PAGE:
Wednesday’s recruitments have also introduced us to Demeter, Greek goddess of the harvest, who he is surprised to find has been taking respite in an institution. Although she claims she is treated there with the reverence she deserves, Wednesday doesn’t believe it. In a conversation with Shadow, he reveals that Demeter was actually his wife, and shows dedication by purposely admitting himself to the same institution as her. His motives are naturally questioned by both Demeter and Shadow, but the unresolved romance with her seems to be showing a more vulnerable side to Wednesday. Much like with Zorya Vechernyaya (whose actor, Cloris Leachman, sadly passed away last month), he appears to genuinely care for Demeter. Truth-telling is certainly not a favoured pastime for Wednesday, but who can tell how this plot will pan out?
In the way of the New Gods, they seem to be biding their time after making reference to the “church of the mind” in ‘A Winter’s Tale’. Ms World morphed back into Mr World quite abruptly after the first episode of the season. He is still attempting to recruit Bilquis to no avail—more on that in a bit. Tech Boy is having a rough time this season, as the shock Bilquis gave him in ‘A Winter’s Tale’ scrambled his wiring and compromised his power. An unlikely and uneasy alliance with Shadow formed and rapidly ended in the latest episode.
More than this though, ‘Sister Rising’ let us in on some backstory for him. We saw that he was conned by a magician in 1893, who convinced him to manipulate his automaton exhibit at the World’s Columbian Exposition in Chicago, only to expose his lies in front of a crowd. After he starts glitching again, Tech Boy returns to an archive-type warehouse and finds the automaton again, cowering inside it as he was seen doing in the flashback. This vulnerability and lack of confidence is a first for Tech Boy, and a sort of comeuppance for the way he’s acted up until now.
Themes of destiny and identity have been prevalent throughout the season so far; in addition to Tech Boy’s backstory reveal, there has been an exploration of Bilquis’ past and journey. After causing damage to Tech Boy and rejecting his recruitment attempts, she took Bill Sanders, a tech CEO she’d been sleeping with, as a sacrifice. Looking troubled in the immediate aftermath was perhaps foreshadowing that something bad would come of it. At the end of ‘Ashes and Demons’, Shadow discovered that Bilquis had been taken and kidnapped by Sanders’ men. She is tortured, but this time in isolation allows for reflection. Within this contemplation, she is visited by the Orisha, Yoruba deities originating in Nigeria. In Yoruban tales, the Orisha guide all creation, and the ones represented in American Gods so far are Chango, Oshun, Yemoja, and Aye. They present Bilquis with knowledge about who she is, reminding her of her power:
“You are not who they say you are. You are whoever you want to be.”
As Yetide Badaki has said:
“Even though you may think you’re alone, you find that you are part of a larger ‘we’, and that comes up a lot. ‘I’ is ‘we’. […] So, as you go inward, you’re literally dancing with the ancestors.”
This rediscovery culminates in Bilquis reclaiming her power. In a pivotal scene, she manipulates the elements and causes water to burst through her stone cell. Just as Shadow arrives, Bilquis has suspended her captors in a flood of water, and walks out freely. We witness a conversation between Bilquis and Shadow, in which Bilquis tells him:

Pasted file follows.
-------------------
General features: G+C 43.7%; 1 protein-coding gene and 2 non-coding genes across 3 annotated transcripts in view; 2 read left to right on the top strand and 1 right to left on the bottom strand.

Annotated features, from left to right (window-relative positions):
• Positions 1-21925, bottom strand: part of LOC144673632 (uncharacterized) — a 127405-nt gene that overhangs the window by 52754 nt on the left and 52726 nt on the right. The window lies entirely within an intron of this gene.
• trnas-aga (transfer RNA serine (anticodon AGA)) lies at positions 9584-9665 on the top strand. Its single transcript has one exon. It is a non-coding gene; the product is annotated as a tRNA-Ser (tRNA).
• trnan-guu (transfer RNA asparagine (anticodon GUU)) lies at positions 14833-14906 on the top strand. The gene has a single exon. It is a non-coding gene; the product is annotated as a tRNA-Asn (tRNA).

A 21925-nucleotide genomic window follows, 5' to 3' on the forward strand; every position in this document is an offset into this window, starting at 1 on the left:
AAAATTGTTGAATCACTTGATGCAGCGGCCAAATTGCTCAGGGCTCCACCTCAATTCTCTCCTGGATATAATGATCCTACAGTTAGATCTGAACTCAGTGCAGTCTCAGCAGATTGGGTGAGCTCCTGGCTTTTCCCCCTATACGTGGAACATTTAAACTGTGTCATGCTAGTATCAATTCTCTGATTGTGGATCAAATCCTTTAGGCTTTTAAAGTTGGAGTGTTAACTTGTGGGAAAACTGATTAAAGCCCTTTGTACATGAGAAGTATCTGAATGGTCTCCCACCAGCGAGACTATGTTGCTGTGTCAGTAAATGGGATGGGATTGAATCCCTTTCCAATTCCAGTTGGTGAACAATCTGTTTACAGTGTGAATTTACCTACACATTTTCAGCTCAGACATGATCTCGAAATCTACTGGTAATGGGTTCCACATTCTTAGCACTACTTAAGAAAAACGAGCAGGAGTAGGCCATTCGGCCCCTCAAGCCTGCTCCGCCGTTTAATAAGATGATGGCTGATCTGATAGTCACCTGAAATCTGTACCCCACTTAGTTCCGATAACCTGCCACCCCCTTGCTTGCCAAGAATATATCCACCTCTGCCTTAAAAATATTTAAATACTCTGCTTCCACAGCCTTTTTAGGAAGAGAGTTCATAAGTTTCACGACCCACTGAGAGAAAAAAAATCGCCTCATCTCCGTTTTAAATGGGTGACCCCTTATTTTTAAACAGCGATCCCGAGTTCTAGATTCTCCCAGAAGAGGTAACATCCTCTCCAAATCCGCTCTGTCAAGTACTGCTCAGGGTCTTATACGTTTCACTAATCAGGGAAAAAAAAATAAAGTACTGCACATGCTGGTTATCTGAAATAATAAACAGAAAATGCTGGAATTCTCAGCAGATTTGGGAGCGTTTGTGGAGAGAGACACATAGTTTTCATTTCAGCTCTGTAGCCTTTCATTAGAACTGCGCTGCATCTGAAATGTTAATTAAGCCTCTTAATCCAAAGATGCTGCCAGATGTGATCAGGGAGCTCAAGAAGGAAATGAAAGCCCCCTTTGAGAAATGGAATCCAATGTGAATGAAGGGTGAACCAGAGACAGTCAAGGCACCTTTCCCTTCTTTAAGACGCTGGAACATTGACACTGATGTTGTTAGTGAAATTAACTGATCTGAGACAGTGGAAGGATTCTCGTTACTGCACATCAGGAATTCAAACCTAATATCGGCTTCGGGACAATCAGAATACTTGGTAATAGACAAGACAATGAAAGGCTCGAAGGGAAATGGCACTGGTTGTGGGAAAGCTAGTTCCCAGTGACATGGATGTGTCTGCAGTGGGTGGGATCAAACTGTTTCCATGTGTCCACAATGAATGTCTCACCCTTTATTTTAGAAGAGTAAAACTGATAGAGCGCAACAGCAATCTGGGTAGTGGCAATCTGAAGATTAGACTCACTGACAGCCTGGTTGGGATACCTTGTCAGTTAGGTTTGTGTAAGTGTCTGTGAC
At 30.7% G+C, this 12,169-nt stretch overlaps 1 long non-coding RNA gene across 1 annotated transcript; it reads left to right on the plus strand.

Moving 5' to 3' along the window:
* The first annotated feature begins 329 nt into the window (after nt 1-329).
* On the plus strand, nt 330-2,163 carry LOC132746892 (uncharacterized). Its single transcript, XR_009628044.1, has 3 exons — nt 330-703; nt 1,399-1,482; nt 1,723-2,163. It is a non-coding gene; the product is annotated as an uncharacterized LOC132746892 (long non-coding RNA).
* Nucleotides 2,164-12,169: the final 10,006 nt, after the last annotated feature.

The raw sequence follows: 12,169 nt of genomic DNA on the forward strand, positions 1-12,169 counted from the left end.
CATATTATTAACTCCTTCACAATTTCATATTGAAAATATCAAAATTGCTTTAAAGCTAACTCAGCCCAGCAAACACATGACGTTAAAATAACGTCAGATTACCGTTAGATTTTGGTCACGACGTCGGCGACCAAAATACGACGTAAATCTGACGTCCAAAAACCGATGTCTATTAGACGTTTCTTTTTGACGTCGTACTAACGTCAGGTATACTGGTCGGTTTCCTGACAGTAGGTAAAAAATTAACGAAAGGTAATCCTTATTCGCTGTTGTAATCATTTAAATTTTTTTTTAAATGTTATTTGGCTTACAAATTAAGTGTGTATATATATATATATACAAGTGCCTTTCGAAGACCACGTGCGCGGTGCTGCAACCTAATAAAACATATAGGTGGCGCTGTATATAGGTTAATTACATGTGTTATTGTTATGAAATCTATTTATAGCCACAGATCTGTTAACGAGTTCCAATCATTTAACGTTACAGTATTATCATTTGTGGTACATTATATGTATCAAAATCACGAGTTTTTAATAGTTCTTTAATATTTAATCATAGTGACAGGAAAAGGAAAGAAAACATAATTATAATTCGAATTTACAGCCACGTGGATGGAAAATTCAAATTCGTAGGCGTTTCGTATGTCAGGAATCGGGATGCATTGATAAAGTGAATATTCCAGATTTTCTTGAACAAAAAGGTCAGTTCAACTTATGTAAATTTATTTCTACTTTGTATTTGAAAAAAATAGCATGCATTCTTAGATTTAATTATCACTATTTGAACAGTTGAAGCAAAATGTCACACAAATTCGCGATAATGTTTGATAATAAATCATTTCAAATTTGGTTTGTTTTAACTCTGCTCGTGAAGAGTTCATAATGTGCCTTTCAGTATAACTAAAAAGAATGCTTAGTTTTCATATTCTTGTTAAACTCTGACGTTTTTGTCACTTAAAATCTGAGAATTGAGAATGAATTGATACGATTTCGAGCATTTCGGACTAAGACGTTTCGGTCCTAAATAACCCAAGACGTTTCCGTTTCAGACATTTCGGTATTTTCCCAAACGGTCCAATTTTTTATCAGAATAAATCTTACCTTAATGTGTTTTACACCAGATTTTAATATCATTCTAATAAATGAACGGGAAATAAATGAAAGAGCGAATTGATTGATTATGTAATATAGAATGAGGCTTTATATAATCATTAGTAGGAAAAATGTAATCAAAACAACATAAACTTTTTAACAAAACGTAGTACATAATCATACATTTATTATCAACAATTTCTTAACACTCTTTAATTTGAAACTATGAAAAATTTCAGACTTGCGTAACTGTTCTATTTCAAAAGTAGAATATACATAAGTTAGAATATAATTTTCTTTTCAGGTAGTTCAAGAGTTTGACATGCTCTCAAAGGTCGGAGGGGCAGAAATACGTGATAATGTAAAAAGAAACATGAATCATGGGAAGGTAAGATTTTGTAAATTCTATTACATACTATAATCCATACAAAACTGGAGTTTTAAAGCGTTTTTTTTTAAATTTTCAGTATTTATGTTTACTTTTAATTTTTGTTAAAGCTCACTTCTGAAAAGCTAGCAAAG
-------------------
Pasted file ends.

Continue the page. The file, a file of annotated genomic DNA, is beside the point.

“I’d come to believe that what others believed of me was me. That I was… the exotic fantasy in the minds of others. […] They create an identity, an image for us that serves them. They teach us to see ourselves through a veil. And now that the veil’s been lifted? I see it all, for what it truly is. I see myself as I am.”
Her words, especially in conjunction with Shadow who is also in the process of discovering his identity and power, are a commentary on Black identity. The conversation is significant and culturally relevant. Considering Orlando Jones’ departure from the show, and the conversation this opened up about the treatment and representation of Black characters and Black spiritualism (discussed here by Moná Thomas), it feels like an especially purposeful development. It also ties in with Bilquis’ treatment in the show so far. As Sesali Bowen has addressed, Bilquis’ early portrayal was representative of “how our culture treats Black female empowerment and sexuality”. Now, Bilquis’ most recent development deconstructs this, and allows her to rebuild herself and grasp her true power by removing her from the “fantasy in the minds of others”.
Shadow’s involvement in Bilquis’ narrative relates to his personal journey as mentioned. We’ve seen a lot more of him independently this season which is always a joy. In the wake of discovering his paternity, he’s distanced himself from Wednesday, despite getting roped in to do occasional jobs for him via Cordelia. A brief alliance with Tech Boy was amusing, but destined to be short-lived, and didn’t contribute anything to Shadow’s character development. Through his recent connection with Bilquis, Shadow can now be empowered and explore his god powers with the guidance of a Black idol. Although he is still very much caught up in the world which his father introduced him to, he’s rejecting that paternity and forging his own path.
The Lakeside segment has also given Shadow his own space, even if it was dictated by Wednesday. By this point, Alison has been missing for a little while, and in ‘Sister Rising’ we found out that someone is breaking into people’s properties and stealing “ladies’ unmentionables”. Shortly after the teenager disappeared, the residents of Lakeside were quick to assume that Shadow was the perpetrator, due to being a new arrival in town who happened to leave for Chicago on the night she went missing, but with an emphasis on implied racism.
He appears to be off the hook now, but tensions in Lakeside are still rising. In contrast, Shadow and Marguerite have been getting closer after initially getting off on the wrong foot. Romantic undertones are strong here, and with Laura’s recent arrival, this is likely to cause some friction. It’s great to see Shadow become more self-assured, even at a time of uncertainty. His interactions with the inhabitants of Lakeside have brought his warm and friendly nature to the forefront, which is just a delight.
Season 3 of American Gods has delivered a stronger purpose through more prominent themes so far. However, there is still quite a bit of dawdling with particular characters, such as Laura and Salim. Odin’s recruitment of the Old Gods has gone on for so long now, and it doesn’t feel to be leading up to a climax just yet, like it did in Season 1. Slowly but surely, the narrative is being steered in a more secure direction, and the episodes are starting to contribute something meaningful again.